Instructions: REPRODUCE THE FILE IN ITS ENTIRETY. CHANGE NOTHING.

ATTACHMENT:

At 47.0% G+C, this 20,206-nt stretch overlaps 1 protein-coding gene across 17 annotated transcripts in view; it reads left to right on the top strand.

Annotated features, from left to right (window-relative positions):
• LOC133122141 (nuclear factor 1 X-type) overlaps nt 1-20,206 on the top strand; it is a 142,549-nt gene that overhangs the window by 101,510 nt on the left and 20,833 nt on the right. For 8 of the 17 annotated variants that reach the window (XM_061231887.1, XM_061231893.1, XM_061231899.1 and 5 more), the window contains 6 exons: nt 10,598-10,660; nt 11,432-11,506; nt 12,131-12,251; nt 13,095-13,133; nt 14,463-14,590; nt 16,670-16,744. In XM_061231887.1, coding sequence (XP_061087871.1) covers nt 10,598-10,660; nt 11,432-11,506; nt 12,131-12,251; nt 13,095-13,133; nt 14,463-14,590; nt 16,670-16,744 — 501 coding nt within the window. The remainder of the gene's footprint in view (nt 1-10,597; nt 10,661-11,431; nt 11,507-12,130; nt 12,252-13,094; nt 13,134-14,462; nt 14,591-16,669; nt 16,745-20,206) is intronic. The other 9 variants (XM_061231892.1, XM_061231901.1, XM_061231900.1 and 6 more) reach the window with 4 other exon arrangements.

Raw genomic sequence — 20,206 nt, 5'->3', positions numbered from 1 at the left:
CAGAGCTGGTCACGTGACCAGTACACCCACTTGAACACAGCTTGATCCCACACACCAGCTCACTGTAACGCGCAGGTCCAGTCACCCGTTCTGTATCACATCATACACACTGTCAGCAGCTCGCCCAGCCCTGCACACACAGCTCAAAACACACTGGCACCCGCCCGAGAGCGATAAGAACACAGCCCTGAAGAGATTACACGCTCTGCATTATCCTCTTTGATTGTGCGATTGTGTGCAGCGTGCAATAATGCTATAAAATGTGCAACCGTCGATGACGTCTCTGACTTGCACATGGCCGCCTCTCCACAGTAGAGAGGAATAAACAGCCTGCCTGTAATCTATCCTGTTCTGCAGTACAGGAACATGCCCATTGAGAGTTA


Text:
At 47.0% G+C, this 20,206-nt stretch overlaps 1 protein-coding gene across 17 annotated transcripts in view; it reads left to right on the top strand.

Annotated features, from left to right (window-relative positions):
• LOC133122141 (nuclear factor 1 X-type) overlaps nt 1-20,206 on the top strand; it is a 142,549-nt gene that overhangs the window by 101,510 nt on the left and 20,833 nt on the right. For 8 of the 17 annotated variants that reach the window (XM_061231887.1, XM_061231893.1, XM_061231899.1 and 5 more), the window contains 6 exons: nt 10,598-10,660; nt 11,432-11,506; nt 12,131-12,251; nt 13,095-13,133; nt 14,463-14,590; nt 16,670-16,744. In XM_061231887.1, coding sequence (XP_061087871.1) covers nt 10,598-10,660; nt 11,432-11,506; nt 12,131-12,251; nt 13,095-13,133; nt 14,463-14,590; nt 16,670-16,744 — 501 coding nt within the window. The remainder of the gene's footprint in view (nt 1-10,597; nt 10,661-11,431; nt 11,507-12,130; nt 12,252-13,094; nt 13,134-14,462; nt 14,591-16,669; nt 16,745-20,206) is intronic. The other 9 variants (XM_061231892.1, XM_061231901.1, XM_061231900.1 and 6 more) reach the window with 4 other exon arrangements.

Raw genomic sequence — 20,206 nt, 5'->3', positions numbered from 1 at the left:
CAGAGCTGGTCACGTGACCAGTACACCCACTTGAACACAGCTTGATCCCACACACCAGCTCACTGTAACGCGCAGGTCCAGTCACCCGTTCTGTATCACATCATACACACTGTCAGCAGCTCGCCCAGCCCTGCACACACAGCTCAAAACACACTGGCACCCGCCCGAGAGCGATAAGAACACAGCCCTGAAGAGATTACACGCTCTGCATTATCCTCTTTGATTGTGCGATTGTGTGCAGCGTGCAATAATGCTATAAAATGTGCAACCGTCGATGACGTCTCTGACTTGCACATGGCCGCCTCTCCACAGTAGAGAGGAATAAACAGCCTGCCTGTAATCTATCCTGTTCTGCAGTACAGGAACATGCCCATTGAGAGTTA